1. Gathering Feedback Helps Produce Positive Outcomes

Gathering feedback from employees may benefit the employees, but it leads to a more positive outcome for the entire organization. The company knows better where their employees stand, so they are prepared when they make a less popular decision.

In addition, employees who are asked for their opinions feel valued and work harder during difficult or challenging times. It helps to ensure that employees have clear expectations, a chance to share what materials or equipment they need, and the opportunity to do what they are best at.

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Improving Communication with Employees Regardless of Where They Work

Today’s hybrid work culture is a mixture of physical and virtual work. It’s not unusual for employees to be dispersed globally, working from home, public spaces, or temporary locations such as hotels.

Mobile technology has made it easier for people to connect virtually. Tools such as video-conferencing systems and instant messaging applications make workplace communication more accessible than ever before. However, these technological advances can make it difficult to know if employees are truly engaged in work-related conversations.

What steps can companies take to improve communication between dispersed employees? The following strategies may help.

Maintain Accuracy in Your Communication Styles

When employees are working in different locations, make sure that each location can easily communicate with the company.

If your business uses email to communicate, train remote workers to separate work and personal emails. Discuss additional steps they can take to ensure that their communications remain professional and appropriate at all times.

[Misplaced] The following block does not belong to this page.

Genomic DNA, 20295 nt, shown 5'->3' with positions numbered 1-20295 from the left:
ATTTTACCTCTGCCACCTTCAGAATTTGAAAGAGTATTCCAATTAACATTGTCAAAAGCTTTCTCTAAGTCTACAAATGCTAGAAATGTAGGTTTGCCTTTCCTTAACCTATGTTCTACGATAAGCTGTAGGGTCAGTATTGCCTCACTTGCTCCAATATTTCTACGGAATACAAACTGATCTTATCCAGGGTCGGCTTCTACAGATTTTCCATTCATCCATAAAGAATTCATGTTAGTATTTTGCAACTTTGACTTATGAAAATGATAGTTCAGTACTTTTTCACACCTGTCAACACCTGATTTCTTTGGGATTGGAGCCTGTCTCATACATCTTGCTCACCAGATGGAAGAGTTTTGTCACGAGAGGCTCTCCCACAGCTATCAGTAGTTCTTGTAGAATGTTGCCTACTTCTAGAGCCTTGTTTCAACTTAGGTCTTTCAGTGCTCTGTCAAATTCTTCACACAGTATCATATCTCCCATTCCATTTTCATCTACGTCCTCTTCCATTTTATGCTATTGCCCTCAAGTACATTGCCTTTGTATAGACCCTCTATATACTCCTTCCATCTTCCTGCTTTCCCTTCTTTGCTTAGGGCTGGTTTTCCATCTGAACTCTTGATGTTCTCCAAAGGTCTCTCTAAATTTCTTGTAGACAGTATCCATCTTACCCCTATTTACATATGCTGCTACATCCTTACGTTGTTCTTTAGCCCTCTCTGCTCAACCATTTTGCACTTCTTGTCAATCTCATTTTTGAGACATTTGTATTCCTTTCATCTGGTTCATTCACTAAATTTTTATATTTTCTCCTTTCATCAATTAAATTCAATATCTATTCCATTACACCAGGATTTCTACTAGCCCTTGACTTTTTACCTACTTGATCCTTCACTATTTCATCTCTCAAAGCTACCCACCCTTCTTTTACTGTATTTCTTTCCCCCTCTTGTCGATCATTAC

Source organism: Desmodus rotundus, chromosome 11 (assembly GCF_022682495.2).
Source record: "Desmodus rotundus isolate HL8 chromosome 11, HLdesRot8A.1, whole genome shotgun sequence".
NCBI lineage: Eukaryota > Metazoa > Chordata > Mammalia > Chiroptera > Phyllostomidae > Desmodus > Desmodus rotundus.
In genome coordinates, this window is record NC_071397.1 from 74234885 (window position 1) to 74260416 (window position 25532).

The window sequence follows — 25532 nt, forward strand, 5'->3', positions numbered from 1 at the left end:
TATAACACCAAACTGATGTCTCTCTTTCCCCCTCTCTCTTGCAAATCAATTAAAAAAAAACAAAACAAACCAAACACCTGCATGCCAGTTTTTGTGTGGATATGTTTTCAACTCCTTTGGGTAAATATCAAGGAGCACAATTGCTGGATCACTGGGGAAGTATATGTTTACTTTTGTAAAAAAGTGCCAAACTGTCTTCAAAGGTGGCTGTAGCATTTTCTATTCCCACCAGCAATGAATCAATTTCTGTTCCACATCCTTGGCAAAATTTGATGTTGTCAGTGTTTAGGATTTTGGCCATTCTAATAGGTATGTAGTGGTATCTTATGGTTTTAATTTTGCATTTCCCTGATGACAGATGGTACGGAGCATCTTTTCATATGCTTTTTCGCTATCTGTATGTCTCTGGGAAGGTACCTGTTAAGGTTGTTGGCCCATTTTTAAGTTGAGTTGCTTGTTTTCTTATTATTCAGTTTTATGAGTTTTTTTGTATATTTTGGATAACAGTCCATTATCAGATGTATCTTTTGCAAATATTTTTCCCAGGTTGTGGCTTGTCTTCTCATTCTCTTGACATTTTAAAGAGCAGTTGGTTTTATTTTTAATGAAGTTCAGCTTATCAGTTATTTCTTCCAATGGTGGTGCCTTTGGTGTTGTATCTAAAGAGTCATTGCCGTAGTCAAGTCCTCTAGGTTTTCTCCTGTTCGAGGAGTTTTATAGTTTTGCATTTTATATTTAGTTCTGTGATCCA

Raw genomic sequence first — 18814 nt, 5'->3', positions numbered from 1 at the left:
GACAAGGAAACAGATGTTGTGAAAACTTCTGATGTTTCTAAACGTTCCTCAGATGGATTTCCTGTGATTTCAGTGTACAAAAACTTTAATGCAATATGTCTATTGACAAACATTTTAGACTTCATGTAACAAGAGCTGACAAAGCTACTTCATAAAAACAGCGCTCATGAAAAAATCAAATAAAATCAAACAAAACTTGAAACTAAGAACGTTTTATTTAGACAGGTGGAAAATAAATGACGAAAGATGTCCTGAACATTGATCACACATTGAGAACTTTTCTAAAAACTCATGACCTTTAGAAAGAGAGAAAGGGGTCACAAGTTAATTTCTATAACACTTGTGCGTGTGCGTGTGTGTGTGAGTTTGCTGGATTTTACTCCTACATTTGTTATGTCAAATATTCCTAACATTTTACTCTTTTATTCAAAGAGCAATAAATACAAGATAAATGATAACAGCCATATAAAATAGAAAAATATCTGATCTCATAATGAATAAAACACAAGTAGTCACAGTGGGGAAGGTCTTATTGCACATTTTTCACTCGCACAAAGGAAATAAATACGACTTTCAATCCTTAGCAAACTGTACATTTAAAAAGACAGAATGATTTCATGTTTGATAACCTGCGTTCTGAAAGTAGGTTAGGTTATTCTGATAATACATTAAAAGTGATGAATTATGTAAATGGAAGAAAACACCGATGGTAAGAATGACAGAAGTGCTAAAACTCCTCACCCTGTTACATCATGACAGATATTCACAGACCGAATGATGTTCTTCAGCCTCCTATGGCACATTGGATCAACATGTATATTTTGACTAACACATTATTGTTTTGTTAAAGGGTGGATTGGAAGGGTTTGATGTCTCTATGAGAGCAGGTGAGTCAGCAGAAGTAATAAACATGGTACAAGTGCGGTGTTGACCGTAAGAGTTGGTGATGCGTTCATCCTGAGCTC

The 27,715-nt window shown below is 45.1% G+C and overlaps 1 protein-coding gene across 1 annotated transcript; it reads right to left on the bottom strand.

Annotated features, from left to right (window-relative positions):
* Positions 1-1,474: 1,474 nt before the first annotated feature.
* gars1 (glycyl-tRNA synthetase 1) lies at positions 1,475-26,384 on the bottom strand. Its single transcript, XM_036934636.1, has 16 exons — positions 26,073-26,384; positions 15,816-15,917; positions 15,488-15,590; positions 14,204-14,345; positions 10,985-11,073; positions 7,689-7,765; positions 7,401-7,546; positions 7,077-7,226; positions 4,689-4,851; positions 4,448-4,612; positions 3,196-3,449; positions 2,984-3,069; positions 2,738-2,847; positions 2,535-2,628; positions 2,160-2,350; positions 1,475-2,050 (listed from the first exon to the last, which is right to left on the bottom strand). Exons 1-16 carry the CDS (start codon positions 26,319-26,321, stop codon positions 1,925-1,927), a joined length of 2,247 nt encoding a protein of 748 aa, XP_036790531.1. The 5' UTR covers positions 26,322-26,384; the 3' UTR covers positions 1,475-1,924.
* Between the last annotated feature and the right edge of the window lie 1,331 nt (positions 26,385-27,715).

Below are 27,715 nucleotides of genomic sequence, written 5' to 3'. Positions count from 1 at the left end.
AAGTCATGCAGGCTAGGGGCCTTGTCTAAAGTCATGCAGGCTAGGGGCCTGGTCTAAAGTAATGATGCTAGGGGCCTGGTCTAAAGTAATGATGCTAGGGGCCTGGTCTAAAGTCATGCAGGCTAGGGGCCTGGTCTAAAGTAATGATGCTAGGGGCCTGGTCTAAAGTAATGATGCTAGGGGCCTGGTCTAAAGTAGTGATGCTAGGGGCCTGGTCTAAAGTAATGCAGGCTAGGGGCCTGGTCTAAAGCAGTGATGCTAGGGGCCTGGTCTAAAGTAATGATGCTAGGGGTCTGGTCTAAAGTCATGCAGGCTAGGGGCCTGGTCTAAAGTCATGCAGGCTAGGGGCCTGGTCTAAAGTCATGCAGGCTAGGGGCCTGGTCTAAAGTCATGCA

Encourage Openness in Communication

The use of modern communication technology allows for more frequent communication with remote employees, but it can also be overwhelming.

Be careful not to bombard your employees with so many messages that they feel overwhelmed. Include some methods that your employees can use to control the amount of communication they receive from you and their co-workers.

Focus on Timeliness in Response Time

Be aware that the time it takes to deliver a message can be different depending on the location of your employees. 

When communicating with remote workers, anticipate how long it may take for messages to arrive at the other end. If important communications are expected quickly, make sure that everyone in your company is well aware of this time constraint.

Cultivate Effective Communication

Be aware that technology can sometimes make communication more complicated if it is not used properly. Ensure that everyone in your company understands the proper etiquette for communicating by email and other methods so messages remain effective and clear.

By taking the right steps, you can improve communication between employees in different locations. This will allow you to make sure that you effectively reach your team members no matter where they are.

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Benefits of Embracing Vulnerability as a Leader

When we think of leaders of the past, we think of these stoic, strong presences who feel that they should never be questioned. But flexibility and understanding are becoming calling cards of the modern leader.

Simply put, we are all human beings. Knowing that the person in charge is just like the rest of us can help us to relate better. That sympathy for another person can give us the tools we need to push forward and improve the way we work.

Here are a few reasons why being vulnerable as a leader is becoming more important.

Being Vulnerable Drives Trust

People tend to trust in those who seem authentic. When employees do not trust their superiors, they tend not to stay at that job all that long. That trust, that “realness” can build a bond between leadership and employees.